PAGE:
The institutions profiled in the SREB report are helping more students complete degrees while also providing a quality education. These institutions often serve a comparatively high percentage of students from low-income families and students with average-or-below scores on standardized achievement tests. Yet their six-year graduation rates are near the national average for all students.
The study team used The Education Trust's College Results Online database to select colleges and universities that met these criteria in 2006: a six-year graduation rate of at least 45 percent; a median SAT score no higher than 1050 (ACT average of approximately 25); a proportion of students receiving Pell Grants of at least 25 percent; and Carnegie Classification as a public baccalaureate or master's institution. At the time of the 2006 report, Wayne State's graduation rate was 52 percent; median SAT score was 990; and 38.9 percent of the college's students received Pell grants.
Using the study criteria, SREB selected 15 institutions for this report: California State University, Long Beach and California State University, Stanislaus; Western Illinois University; Murray State University and Western Kentucky University; Delta State University; Northwest Missouri State University; Wayne State College; Montclair State University in New Jersey; Queens College, The City University of New York and The College of Staten Island, The City University of New York; Elizabeth City State University and North Carolina Central University; Clarion University of Pennsylvania; and Sam Houston State University in Texas.
The report's key recommendations call for institutions to:
- Make graduation of all students to be the first priority of the campus, the faculty and staff, and central to the campus culture and to all institutional practices at every public four-year institution.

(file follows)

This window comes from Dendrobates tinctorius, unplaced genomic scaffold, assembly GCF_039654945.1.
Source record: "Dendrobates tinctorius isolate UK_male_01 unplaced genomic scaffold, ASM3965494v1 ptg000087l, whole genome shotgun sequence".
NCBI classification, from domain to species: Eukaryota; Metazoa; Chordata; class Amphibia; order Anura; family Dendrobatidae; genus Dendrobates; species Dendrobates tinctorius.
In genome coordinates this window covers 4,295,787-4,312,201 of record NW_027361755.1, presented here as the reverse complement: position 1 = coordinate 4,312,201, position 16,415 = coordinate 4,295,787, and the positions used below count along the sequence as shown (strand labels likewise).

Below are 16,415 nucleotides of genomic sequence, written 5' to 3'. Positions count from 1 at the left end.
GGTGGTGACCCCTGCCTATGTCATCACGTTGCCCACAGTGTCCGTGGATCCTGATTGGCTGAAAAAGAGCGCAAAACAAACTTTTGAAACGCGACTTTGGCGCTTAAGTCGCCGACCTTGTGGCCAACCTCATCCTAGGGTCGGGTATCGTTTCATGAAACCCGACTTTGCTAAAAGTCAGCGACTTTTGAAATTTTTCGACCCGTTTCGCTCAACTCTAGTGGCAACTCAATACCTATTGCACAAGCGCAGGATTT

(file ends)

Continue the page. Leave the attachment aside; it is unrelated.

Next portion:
- Emphasize students' degree completion in the selection and evaluation of all campus administrators, especially the president and top academic administrators.
- Charge a team of campus leaders with overseeing efforts to improve student success.
- Help ensure that students are academically ready to succeed in college - in reading, writing and math - and provide them with additional instruction when needed.
- Require that all students choose a major and develop an individual graduation plan by the end of the freshman year.
- Provide appropriate and targeted programs and services that foster degree completion.
- Closely monitor all students' progress on their individual graduation plans.
- Develop an institutional master course schedule that covers at least three years.
For more information about the report, contact SREB Communications at 404.879.5544 or email@example.com.
The Southern Regional Education Board, or SREB, based in Atlanta, was created in 1948 by Southern governors and legislatures to help leaders in education and government work cooperatively to advance education and improve the social and economic life of the region. SREB has 16 member states: Alabama, Arkansas, Delaware, Florida, Georgia, Kentucky, Louisiana, Maryland, Mississippi, North Carolina, Oklahoma, South Carolina, Tennessee, Texas, Virginia and West Virginia. More information is available online at www.sreb.org.